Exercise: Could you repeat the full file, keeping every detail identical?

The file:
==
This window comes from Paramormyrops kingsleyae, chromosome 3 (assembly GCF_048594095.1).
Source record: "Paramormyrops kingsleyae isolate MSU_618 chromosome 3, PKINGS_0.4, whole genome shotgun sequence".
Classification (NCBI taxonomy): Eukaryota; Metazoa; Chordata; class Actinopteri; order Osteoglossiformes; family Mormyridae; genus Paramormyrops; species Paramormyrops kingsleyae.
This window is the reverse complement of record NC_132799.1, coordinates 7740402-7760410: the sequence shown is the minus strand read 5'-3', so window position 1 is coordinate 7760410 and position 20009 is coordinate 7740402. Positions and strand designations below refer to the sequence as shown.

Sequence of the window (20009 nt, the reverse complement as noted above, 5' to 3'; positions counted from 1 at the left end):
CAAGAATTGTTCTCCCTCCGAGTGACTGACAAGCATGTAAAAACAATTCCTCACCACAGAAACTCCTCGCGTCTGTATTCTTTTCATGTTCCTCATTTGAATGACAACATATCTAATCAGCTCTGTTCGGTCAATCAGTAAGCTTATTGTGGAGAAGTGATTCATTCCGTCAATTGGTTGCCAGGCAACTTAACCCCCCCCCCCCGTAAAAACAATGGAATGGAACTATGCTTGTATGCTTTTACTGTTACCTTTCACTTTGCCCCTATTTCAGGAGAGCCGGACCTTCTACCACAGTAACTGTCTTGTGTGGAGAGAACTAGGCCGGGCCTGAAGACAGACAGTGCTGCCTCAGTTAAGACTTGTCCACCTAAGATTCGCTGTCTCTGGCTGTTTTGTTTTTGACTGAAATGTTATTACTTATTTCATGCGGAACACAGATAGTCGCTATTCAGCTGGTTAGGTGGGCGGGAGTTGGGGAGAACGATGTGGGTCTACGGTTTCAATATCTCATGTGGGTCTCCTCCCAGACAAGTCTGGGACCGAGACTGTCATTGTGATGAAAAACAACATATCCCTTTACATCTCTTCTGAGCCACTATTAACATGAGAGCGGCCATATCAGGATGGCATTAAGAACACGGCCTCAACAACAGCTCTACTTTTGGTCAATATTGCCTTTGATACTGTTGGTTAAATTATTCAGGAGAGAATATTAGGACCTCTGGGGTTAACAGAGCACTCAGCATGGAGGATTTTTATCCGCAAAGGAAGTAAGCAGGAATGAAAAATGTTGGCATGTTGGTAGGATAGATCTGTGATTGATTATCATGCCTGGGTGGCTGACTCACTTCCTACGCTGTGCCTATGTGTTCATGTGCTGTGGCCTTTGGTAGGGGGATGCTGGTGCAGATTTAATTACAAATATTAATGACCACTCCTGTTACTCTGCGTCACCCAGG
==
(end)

This window comes from Paramormyrops kingsleyae, chromosome 3 (assembly GCF_048594095.1).
Source record: "Paramormyrops kingsleyae isolate MSU_618 chromosome 3, PKINGS_0.4, whole genome shotgun sequence".
Classification (NCBI taxonomy): Eukaryota; Metazoa; Chordata; class Actinopteri; order Osteoglossiformes; family Mormyridae; genus Paramormyrops; species Paramormyrops kingsleyae.
This window is the reverse complement of record NC_132799.1, coordinates 7740402-7760410: the sequence shown is the minus strand read 5'-3', so window position 1 is coordinate 7760410 and position 20009 is coordinate 7740402. Positions and strand designations below refer to the sequence as shown.

Sequence of the window (20009 nt, the reverse complement as noted above, 5' to 3'; positions counted from 1 at the left end):
CAAGAATTGTTCTCCCTCCGAGTGACTGACAAGCATGTAAAAACAATTCCTCACCACAGAAACTCCTCGCGTCTGTATTCTTTTCATGTTCCTCATTTGAATGACAACATATCTAATCAGCTCTGTTCGGTCAATCAGTAAGCTTATTGTGGAGAAGTGATTCATTCCGTCAATTGGTTGCCAGGCAACTTAACCCCCCCCCCCCGTAAAAACAATGGAATGGAACTATGCTTGTATGCTTTTACTGTTACCTTTCACTTTGCCCCTATTTCAGGAGAGCCGGACCTTCTACCACAGTAACTGTCTTGTGTGGAGAGAACTAGGCCGGGCCTGAAGACAGACAGTGCTGCCTCAGTTAAGACTTGTCCACCTAAGATTCGCTGTCTCTGGCTGTTTTGTTTTTGACTGAAATGTTATTACTTATTTCATGCGGAACACAGATAGTCGCTATTCAGCTGGTTAGGTGGGCGGGAGTTGGGGAGAACGATGTGGGTCTACGGTTTCAATATCTCATGTGGGTCTCCTCCCAGACAAGTCTGGGACCGAGACTGTCATTGTGATGAAAAACAACATATCCCTTTACATCTCTTCTGAGCCACTATTAACATGAGAGCGGCCATATCAGGATGGCATTAAGAACACGGCCTCAACAACAGCTCTACTTTTGGTCAATATTGCCTTTGATACTGTTGGTTAAATTATTCAGGAGAGAATATTAGGACCTCTGGGGTTAACAGAGCACTCAGCATGGAGGATTTTTATCCGCAAAGGAAGTAAGCAGGAATGAAAAATGTTGGCATGTTGGTAGGATAGATCTGTGATTGATTATCATGCCTGGGTGGCTGACTCACTTCCTACGCTGTGCCTATGTGTTCATGTGCTGTGGCCTTTGGTAGGGGGATGCTGGTGCAGATTTAATTACAAATATTAATGACCACTCCTGTTACTCTGCGTCACCCAGG